I Against I: The Commodification Of Punk

June 18, 2024

In 2023, one of the biggest films of the year Spiderman: Across the Spider-Verse debuted grossing a little over $690 million dollars worldwide and quickly became a critical darling. Aside from the awe inspiring animation, one part of the film in particular captured the public imagination. Hobie Brown a.k.a  Spider-Punk only gets roughly five minutes of actual on screen time but that was enough to leave a lasting impression on me, and the fanbase as a whole. Played by Daniel Kaluuya, Hobie is explicitly an embodiment of everything that could be considered the essence of punk as a genre and a movement. The way his Anarchist beliefs and Blackness blend together create an authentic presence, which is no mistake considering how much of his design is based on the legendary punk group “Bad Brains.”  However, despite how much I love his design,  political leanings, or the intangible coolness that Kaluuya brings to the role, Hobie Brown is still the property of The Walt Disney Company.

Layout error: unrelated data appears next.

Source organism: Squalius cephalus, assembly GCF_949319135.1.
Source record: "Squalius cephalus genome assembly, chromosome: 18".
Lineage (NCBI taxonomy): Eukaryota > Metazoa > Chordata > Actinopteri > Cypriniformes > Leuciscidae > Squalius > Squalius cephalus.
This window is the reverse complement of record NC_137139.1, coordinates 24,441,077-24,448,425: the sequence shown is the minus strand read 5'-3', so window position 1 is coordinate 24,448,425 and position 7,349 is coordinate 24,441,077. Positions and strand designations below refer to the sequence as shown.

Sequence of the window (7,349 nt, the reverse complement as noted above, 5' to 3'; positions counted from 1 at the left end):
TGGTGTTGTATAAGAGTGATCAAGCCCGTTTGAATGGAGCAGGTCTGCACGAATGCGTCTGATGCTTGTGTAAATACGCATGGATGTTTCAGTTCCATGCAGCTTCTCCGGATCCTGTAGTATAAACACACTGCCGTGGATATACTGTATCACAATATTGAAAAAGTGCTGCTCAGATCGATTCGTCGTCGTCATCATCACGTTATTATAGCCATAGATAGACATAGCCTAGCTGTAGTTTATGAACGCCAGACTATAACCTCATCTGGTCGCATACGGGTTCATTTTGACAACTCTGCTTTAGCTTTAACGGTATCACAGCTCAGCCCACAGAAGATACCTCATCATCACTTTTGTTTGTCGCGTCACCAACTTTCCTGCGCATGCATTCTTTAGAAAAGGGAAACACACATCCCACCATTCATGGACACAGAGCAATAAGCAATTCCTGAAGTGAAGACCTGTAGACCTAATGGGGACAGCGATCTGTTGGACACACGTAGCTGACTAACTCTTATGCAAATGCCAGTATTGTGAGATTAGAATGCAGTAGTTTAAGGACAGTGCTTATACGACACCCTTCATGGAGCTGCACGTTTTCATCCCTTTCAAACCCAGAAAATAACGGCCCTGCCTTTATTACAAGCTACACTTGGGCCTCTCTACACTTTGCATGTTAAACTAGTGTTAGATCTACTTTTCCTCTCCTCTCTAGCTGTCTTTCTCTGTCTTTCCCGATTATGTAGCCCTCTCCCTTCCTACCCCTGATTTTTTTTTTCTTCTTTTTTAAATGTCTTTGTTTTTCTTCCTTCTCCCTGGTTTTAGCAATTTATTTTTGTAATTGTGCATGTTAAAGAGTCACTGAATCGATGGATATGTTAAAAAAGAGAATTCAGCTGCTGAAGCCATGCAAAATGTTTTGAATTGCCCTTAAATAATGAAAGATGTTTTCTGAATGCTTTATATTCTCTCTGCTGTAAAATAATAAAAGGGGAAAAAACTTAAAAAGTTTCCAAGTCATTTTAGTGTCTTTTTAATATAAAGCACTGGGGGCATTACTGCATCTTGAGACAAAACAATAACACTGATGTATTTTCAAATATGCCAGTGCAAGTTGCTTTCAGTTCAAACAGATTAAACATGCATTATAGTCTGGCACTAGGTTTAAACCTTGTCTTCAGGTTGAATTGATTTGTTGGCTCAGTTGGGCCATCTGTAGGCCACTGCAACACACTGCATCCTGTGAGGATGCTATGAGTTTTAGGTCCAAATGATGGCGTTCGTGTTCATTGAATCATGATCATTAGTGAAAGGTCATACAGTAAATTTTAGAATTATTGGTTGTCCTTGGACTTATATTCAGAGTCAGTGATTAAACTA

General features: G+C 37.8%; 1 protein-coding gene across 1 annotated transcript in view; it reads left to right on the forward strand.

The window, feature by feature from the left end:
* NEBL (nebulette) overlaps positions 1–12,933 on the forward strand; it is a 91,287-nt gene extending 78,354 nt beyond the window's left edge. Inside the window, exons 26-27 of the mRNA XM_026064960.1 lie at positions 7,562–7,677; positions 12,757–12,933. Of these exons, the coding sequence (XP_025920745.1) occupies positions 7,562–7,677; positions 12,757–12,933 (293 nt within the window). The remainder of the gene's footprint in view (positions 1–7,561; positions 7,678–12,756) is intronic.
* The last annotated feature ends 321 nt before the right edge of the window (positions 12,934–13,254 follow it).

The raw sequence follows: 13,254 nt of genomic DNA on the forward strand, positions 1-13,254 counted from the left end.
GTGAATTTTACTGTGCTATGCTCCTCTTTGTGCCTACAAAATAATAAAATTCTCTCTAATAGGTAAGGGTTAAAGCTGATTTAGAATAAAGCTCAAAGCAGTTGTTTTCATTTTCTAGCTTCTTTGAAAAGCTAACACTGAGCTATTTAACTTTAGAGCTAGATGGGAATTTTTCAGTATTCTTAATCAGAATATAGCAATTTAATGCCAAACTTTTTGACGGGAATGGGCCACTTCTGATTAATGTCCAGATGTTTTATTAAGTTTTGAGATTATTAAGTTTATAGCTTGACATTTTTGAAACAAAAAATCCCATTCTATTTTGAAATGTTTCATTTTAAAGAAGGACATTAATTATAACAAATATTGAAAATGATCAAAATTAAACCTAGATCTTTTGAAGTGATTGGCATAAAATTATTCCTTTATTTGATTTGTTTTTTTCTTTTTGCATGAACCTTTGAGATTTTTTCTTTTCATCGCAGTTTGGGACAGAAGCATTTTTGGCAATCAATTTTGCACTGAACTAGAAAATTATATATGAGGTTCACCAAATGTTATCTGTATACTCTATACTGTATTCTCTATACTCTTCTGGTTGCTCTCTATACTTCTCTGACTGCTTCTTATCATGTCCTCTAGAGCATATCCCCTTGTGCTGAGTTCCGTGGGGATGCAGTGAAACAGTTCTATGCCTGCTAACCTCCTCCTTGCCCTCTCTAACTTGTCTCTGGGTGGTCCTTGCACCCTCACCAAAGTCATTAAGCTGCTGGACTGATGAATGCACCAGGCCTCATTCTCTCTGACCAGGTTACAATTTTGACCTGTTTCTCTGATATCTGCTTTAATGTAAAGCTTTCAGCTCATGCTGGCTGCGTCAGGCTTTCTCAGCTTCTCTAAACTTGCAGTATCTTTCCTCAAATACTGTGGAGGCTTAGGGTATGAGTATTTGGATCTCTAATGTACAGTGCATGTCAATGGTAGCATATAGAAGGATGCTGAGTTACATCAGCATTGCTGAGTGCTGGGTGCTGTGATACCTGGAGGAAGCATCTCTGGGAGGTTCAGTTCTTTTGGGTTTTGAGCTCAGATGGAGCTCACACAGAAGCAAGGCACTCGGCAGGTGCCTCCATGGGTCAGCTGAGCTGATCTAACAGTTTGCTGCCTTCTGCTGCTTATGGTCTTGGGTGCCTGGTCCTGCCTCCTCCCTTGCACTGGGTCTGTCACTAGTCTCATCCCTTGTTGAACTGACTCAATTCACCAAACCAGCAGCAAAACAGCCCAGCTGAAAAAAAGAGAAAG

That fact gets at the heart of what makes punk definable as a movement. It’s not the clothes or mayhem or the sake of just fun but actual community based resistance to oppression of all peoples in the form of music. The outfits and flashier aspects of punk are all born out of genuine bond between resistance ideology and the most ostracized members of western society. So,  how does that blend with the ambitions of a multi-billion dollar corporation?  

A large part of the conversation around the commodification of punk is the struggle between art and capitalism. Punk suffered a fate that is familiar to many artforms with anti-establishment roots that have existed underneath capitalism. This includes the stripping away of Blackness of the movement as we see with modern day jazz and, to a certain extent, hip-hop. The political ambitions of the movement are stripped away while the aesthetics become liberalized and made acceptable for popular consumption. This description, while accurate, undermines what I feel is a key question in the discourse, can what is being sold back to us by the machine still be considered punk? 

The  answer to this question lies in the history of the genre itself. Both whitewashing and loss of community, have affected the way we view the birth of punk and who claims it as culture.  The distinction between  the history that  has been passed down since punk became a for-profit entity and the actual history of the genre is what has led punk down the unique path it walks now.